Saturday, March 31, 2012

Update on Springfield

Round Two for Springfield goes to............SPRINGFIELD!

After 3 years of Zoning Board Hearings, oral arguments were heard by Judge Chad Kenney on Friday, March 23, 2012 in Delaware County Court.  Attorneys for Springfield Township, Owner of Absolute Realty and two resident interveners, Rose Grelis and Mary LeTourneau, and BIG argued points of BIG's appeal of the Springfield Zoning Board decision, some listed below:
  • Municipal wide billboard ban vs site specific ban
  • Whether or not the Zoning Board has jurisdiction about site specific relief had the decision gone BIG's way.
  • Whether the Zoning Board abused its power in its' decision
  • Whether or not more evidence should/could be introduced in County Court
  • Whether the exclusion was justified by the township
After six days, the Judge affirmed the Zoning Board's decision.  BIG can and most likely will appeal this decision to the Commonwealth Court, but for now, a hearty congratulations to Springfield Township Commissioners, Jim Byrne, Solicitor and residents!!

Resident Opinion - Newtown Settlement Offer

Billboards Will Degrade The Environment in Newtown

Paul Seligson, a Newtown Square resident, writes a letter to the editor of the Marple Newtown Patch on the billboard issue in town.
March 24, 2012

Proposed location of billboard: West Chester Pike/Rt. 3, between Mill Hollow Lane and cement bridge leading to Edgmont Township opposite Subaru dealership.

When my wife and I first heard of a Digital Outdoor Monument Sign being considered for the township property at the very front of our homestead, we thought for the sake of Newtown Township and to avoid three larger placed 68-feet-high billboards over air rights of existing Newtown merchants, we could live with this and be a team player.

Having driven down to south Rt. 202 in Westtown Township to inspect a sign of the same size, (photo below) please notice the sign size vs. me standing at the left pillar. I believe the sign size for the scale of this piece of land is just too large.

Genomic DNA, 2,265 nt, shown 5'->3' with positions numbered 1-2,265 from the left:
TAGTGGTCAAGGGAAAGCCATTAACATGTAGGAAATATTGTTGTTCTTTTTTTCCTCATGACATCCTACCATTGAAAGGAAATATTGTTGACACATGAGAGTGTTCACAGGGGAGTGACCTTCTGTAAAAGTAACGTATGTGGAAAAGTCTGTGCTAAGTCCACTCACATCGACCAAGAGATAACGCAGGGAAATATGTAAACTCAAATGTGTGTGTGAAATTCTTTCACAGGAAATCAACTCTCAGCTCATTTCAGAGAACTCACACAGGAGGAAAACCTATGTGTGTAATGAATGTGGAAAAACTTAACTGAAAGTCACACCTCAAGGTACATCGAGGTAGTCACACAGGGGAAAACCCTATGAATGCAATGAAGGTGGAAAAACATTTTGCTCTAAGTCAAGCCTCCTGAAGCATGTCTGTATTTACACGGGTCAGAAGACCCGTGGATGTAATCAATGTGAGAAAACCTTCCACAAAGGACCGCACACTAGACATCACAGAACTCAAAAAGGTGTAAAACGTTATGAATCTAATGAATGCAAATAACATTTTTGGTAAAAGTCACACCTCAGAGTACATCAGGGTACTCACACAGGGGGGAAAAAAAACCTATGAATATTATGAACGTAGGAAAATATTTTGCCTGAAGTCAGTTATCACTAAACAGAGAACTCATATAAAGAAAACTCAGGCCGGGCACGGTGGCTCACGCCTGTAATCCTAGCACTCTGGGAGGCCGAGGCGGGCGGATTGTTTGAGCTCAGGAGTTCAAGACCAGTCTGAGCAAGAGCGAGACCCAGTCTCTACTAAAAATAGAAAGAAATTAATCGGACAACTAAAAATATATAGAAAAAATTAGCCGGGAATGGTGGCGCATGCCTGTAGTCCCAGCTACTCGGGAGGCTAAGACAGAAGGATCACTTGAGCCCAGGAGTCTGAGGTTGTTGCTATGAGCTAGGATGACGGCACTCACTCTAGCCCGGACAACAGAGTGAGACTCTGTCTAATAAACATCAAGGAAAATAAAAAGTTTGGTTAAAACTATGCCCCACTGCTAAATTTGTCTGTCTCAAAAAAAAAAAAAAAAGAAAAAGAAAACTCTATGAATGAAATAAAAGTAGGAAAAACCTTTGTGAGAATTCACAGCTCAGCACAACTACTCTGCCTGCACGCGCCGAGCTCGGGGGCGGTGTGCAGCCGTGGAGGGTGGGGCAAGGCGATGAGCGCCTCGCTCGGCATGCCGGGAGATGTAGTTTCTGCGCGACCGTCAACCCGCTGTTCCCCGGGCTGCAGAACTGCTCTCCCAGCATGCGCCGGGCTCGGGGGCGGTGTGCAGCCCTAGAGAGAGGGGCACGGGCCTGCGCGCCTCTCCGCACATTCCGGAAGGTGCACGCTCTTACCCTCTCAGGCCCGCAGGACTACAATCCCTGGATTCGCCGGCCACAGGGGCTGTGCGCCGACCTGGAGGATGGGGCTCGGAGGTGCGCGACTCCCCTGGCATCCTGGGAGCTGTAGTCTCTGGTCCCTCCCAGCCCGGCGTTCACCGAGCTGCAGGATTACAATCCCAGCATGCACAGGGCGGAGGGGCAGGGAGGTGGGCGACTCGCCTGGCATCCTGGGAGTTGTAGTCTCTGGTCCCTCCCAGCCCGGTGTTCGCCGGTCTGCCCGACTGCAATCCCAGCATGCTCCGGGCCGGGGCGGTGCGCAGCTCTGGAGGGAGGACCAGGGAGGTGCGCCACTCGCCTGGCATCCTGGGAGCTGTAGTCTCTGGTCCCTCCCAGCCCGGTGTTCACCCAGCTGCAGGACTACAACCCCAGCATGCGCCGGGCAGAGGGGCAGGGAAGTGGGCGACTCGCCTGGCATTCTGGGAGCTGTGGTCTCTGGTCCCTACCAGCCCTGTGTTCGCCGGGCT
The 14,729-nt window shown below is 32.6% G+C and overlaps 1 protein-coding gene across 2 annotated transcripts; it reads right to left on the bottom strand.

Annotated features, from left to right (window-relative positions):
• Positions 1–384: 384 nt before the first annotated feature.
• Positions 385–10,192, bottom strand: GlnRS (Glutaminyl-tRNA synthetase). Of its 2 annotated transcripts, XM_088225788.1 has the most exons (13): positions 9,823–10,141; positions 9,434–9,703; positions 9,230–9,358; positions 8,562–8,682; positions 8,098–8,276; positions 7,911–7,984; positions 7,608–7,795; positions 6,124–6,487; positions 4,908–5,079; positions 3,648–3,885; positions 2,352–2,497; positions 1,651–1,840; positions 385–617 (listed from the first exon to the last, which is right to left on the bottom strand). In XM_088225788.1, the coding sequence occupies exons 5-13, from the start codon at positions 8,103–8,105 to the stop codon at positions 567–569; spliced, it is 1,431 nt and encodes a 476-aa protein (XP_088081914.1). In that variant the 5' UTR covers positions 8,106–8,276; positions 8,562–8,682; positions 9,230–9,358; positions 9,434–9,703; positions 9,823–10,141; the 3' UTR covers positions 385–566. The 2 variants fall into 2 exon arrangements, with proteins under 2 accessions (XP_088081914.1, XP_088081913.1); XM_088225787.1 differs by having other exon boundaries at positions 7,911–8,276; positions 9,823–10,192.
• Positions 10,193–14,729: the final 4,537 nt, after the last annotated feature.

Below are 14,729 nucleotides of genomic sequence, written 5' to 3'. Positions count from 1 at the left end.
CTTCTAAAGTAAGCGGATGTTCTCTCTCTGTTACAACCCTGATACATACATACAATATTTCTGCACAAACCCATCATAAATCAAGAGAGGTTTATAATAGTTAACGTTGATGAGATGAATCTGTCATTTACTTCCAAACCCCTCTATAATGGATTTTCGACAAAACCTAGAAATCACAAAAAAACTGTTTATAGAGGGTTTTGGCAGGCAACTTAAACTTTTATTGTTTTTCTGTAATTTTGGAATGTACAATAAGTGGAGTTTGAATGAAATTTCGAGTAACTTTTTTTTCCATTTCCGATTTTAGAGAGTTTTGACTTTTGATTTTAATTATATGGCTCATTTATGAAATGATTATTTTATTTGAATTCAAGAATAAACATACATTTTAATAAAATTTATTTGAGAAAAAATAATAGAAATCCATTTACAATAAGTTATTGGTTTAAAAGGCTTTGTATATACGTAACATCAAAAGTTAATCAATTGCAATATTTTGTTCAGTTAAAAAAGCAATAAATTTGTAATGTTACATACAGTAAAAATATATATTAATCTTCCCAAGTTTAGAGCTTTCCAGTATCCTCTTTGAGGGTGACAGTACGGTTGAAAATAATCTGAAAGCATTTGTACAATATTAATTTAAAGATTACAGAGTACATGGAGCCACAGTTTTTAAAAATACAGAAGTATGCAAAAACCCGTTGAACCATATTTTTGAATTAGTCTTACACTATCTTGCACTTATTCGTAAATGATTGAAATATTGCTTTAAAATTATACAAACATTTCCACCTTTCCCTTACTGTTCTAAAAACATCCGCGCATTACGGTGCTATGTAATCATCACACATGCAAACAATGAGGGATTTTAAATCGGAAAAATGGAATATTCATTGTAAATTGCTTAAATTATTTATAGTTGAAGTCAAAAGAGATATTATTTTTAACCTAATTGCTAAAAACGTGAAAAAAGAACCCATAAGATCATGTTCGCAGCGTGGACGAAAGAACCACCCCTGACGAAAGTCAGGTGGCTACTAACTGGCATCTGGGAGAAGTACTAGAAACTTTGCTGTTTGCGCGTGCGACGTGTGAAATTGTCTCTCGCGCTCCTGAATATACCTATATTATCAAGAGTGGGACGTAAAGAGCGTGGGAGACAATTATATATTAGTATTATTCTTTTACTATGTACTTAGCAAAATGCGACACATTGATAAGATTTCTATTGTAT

The sign would sit atop an 8 foot berm and begin 5 feet above that for a total of starting at 14 feet high. In total, the top of the sign would be approximately 35 feet up from ground level. Going into the woods, with all the pillers and fa├žade treatment, it would probably reach a distance of 50 feet.

Read More

This is a picture of Paul in front of the newly constructed "gateway" digital billboard in Westtown.
Can you find Paul in the Picture?
  

Illegal Wall Wrap Removal Ordered

Billboard comes down in Bryn Mawr

By Cheryl Allison, callison@mainlinemedianews.com
 
For the first time in decades, drivers heading east at the Five Points intersection in Bryn Mawr are gazing at a blank wall.

AdSmart Outdoor Advertising Inc. in recent days removed a large vinyl-wrapped billboard from the upper wall of a building on Old Railroad Avenue, leaving only a wooden frame.


The 8 ½-by-34-foot sign has been the subject of a dispute between the advertising company and Lower Merion Township since 2009.

On Feb. 1, a Montgomery County Common Pleas Court judge affirmed a 2010 Lower Merion Zoning Hearing Board decision that the off-premises advertising is prohibited under the property’s C-2 commercial zoning.


The township then issued an enforcement letter, ordering AdSmart to remove or cover the sign or face fines.

BEFORE



AFTER

Photo Pete Bannan